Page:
The best thing that has come from 6-plus years with the Federal Public Service has been the people. They are smart and dedicated and really want to change things. They have great ideas and energy, and they understand why I am where I am. They are my rock, my guides, they are my reality check and possibly co-conspirators. Dreaming up ideas is only useful if there are people who are going to support you, dare you, or point out why, perhaps, it is actually not a good idea!

No secret - I want to leave. I will leave. I have made up my mind and there is probably very little that will change this in the long-term. The short-term and medium-term are different stories. So what happens in the short-term or the medium-term? I continue to take the space and time for me to figure things out. The process of self-discovery has been hard, it has also been eye-opening. It requires a level of honestly with myself that I am still hesitant to commit to, it requires me to open up and explores my hopes, dreams and failings.

The most important part of this journey so far has been the people. The incredible individuals who have stepped up and provided insight into who they think I am, what I can do and where I can go. They force me see myself as someone other than who I thought I was, and I have been shown the incredible opportunities that are in front of me.

I have mentors out there who have shown me what it means to be a visionary, a leader, and to take an interest and make it into an opportunity. These are people from whom I can learn; people who have experiences from which I can gain, people who have energy and excitement for something be it their day-job, their hobbies, their families, the future, or life itself. These are people in the cubicle next to me, half the world away in a corner office, or riding a bike down a trail somewhere.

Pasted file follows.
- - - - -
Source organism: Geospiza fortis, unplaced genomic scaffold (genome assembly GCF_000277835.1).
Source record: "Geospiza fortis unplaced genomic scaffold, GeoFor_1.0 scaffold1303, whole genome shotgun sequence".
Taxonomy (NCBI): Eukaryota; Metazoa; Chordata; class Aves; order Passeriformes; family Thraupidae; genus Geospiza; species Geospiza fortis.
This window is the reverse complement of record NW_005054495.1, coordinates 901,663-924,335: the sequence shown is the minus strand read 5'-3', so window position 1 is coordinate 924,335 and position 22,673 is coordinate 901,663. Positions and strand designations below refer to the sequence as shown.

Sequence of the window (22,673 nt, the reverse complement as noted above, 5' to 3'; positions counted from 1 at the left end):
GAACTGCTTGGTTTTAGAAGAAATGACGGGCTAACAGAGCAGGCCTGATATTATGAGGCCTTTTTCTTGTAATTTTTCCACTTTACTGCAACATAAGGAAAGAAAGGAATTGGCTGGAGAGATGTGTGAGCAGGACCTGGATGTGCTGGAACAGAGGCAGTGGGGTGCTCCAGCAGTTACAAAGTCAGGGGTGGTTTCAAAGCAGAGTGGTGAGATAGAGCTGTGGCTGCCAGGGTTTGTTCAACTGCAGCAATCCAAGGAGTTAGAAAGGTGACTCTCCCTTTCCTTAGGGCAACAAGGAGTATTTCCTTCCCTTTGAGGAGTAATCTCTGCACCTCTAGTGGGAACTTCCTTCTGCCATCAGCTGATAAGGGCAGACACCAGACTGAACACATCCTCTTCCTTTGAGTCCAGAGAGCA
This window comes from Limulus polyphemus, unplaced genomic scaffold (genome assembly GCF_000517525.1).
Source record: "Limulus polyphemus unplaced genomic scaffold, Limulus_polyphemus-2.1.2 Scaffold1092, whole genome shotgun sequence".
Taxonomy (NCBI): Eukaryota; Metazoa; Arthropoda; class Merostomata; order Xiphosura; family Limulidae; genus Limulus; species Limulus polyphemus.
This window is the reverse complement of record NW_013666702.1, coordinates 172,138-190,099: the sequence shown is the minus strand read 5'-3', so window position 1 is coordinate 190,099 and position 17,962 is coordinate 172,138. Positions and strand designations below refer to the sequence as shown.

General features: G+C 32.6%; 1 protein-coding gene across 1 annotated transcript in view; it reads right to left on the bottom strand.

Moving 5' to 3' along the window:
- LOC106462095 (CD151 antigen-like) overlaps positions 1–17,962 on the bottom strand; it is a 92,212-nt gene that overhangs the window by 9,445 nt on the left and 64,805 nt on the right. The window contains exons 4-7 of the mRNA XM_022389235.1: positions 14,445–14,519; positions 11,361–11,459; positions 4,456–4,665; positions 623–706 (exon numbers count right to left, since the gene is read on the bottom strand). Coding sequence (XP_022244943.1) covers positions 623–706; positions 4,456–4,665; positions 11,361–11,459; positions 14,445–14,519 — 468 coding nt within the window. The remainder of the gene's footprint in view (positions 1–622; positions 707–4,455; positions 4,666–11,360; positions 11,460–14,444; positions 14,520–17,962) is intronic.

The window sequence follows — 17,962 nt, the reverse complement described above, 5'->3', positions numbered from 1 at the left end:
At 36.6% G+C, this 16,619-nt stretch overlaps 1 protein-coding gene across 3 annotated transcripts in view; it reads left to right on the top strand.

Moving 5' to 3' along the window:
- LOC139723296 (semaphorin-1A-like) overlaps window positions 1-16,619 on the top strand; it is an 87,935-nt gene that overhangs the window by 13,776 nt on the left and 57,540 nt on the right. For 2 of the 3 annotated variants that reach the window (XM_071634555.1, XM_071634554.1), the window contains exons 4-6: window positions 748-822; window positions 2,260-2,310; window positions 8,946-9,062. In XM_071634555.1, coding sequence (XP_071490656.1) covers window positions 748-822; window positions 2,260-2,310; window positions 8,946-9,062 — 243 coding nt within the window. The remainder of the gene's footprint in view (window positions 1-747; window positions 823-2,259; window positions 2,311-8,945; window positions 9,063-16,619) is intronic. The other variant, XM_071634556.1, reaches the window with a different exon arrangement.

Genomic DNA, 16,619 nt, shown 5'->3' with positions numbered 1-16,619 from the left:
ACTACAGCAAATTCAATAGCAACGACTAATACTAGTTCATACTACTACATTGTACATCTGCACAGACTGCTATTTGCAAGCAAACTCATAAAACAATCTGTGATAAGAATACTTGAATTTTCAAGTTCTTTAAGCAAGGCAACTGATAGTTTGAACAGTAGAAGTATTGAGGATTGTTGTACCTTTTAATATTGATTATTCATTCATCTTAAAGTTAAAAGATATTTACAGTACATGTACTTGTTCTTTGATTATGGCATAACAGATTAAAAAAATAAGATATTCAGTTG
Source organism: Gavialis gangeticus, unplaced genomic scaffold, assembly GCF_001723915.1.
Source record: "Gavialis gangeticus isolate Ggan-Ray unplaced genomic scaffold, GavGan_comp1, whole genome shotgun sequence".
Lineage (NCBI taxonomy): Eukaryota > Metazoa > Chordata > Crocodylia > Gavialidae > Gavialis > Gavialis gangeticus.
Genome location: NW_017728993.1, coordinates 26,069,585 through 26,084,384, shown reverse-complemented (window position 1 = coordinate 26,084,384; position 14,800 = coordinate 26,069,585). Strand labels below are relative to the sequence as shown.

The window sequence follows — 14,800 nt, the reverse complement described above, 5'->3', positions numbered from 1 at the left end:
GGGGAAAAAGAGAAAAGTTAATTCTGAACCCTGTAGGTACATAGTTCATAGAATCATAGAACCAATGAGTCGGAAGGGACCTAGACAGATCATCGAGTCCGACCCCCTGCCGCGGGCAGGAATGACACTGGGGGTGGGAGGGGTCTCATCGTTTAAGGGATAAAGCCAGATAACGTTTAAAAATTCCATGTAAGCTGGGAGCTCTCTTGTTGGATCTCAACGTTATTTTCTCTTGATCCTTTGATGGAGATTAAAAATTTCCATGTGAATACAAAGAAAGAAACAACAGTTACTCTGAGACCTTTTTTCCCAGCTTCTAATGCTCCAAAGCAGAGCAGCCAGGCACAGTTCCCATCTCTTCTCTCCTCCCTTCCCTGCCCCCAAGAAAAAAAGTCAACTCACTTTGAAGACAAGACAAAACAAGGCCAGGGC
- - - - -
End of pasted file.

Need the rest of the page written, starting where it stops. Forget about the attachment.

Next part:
I am lucky enough now to have a small support group, a kind of public-servant anonymous; helping each other figure out what to do next. This doesn't necessarily mean leaving for all of us, but we are creating a space where we can each be honest with ourselves and challenge each other with assumptions that we have held about where we can go and the reality of each of our individual situations. 

I have an inspiring woman guiding my journey, pointing out when I try and deceive myself with vague notions of who I am. Questioning what I have identified as my personal values; not because they are wrong - but because they are not actually my values. She has helped me see why I react the way I do, what motivates me and who I really am. Did I know these things? Possibly? Was I willing to admit them to myself? No! Would I have shared these things with others? Never.

This network of incredible people can only take me so far. These friends who have stepped up and are willing to be part of this journey cannot carry me, they can challenge me and push my boundaries, but at the end of the day, I am responsible.

Here is the crux - I am afraid of failure. Part of the problem is I have actually never defined what success is and so instead I have tried to live up to others' perceptions of success, which may be appropriate for them but is most definitely not appropriate for me. This incredible group of people around me, my network and my friends are showing me that I need to figure out what being successful means to me and that if I believe in myself, I can probably do anything.

What if I fail? Maybe it doesn't matter - as long as I tired.